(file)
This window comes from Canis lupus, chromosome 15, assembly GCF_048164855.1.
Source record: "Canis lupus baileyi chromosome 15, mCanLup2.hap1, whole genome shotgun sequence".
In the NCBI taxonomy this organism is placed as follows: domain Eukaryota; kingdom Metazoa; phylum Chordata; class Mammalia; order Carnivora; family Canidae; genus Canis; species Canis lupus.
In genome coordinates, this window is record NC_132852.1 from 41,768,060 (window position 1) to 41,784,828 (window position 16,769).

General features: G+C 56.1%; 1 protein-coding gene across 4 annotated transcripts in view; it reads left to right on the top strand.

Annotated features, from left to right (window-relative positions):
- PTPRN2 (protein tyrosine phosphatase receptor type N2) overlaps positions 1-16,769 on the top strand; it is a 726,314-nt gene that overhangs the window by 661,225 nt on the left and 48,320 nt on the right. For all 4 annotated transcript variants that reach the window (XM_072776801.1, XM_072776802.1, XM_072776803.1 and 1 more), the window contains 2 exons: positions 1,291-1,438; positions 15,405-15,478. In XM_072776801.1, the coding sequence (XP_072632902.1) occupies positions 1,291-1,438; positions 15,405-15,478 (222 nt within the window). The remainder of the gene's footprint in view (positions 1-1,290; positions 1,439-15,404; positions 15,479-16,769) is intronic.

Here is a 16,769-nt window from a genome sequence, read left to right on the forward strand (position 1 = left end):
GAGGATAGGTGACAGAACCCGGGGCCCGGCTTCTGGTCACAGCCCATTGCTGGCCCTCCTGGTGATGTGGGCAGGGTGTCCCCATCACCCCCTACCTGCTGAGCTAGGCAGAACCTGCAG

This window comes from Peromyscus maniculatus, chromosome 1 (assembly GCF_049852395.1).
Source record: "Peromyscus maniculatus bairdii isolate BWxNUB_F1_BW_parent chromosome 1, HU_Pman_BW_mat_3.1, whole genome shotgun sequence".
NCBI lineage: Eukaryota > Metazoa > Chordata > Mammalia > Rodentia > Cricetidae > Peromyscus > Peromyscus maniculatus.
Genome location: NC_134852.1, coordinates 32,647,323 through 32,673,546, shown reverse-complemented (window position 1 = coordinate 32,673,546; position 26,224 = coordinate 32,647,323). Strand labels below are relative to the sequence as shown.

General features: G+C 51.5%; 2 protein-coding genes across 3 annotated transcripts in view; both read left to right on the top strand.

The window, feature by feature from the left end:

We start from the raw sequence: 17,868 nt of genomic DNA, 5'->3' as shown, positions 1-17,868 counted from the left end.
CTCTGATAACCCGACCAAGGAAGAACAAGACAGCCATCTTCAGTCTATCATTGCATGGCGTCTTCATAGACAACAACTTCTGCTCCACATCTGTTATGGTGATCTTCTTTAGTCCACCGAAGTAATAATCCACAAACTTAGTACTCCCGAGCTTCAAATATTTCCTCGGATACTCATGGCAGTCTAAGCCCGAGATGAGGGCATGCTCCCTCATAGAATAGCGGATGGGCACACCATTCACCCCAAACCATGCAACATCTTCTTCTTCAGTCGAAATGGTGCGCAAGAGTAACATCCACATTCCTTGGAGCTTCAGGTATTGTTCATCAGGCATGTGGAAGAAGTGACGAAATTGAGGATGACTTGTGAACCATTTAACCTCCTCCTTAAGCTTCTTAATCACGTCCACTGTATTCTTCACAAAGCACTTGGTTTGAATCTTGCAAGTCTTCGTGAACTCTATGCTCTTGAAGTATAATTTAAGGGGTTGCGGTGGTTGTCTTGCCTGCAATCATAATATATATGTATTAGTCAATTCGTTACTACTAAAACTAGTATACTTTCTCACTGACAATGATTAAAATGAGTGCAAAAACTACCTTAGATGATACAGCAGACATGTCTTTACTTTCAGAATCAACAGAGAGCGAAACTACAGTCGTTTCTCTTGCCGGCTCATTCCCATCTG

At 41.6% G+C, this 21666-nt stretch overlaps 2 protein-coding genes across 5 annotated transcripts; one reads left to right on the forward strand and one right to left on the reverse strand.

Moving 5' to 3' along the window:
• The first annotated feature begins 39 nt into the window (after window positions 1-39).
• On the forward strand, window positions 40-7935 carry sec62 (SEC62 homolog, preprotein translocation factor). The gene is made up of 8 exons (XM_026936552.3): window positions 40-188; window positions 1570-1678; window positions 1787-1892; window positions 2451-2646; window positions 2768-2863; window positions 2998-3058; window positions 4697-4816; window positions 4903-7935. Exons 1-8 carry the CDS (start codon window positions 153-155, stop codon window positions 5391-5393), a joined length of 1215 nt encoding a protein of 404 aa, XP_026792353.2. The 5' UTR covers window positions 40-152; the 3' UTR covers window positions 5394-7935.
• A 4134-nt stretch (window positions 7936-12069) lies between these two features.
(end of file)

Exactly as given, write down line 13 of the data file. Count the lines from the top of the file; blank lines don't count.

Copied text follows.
Genome location: NC_134852.1, coordinates 32,647,323 through 32,673,546, shown reverse-complemented (window position 1 = coordinate 32,673,546; position 26,224 = coordinate 32,647,323). Strand labels below are relative to the sequence as shown.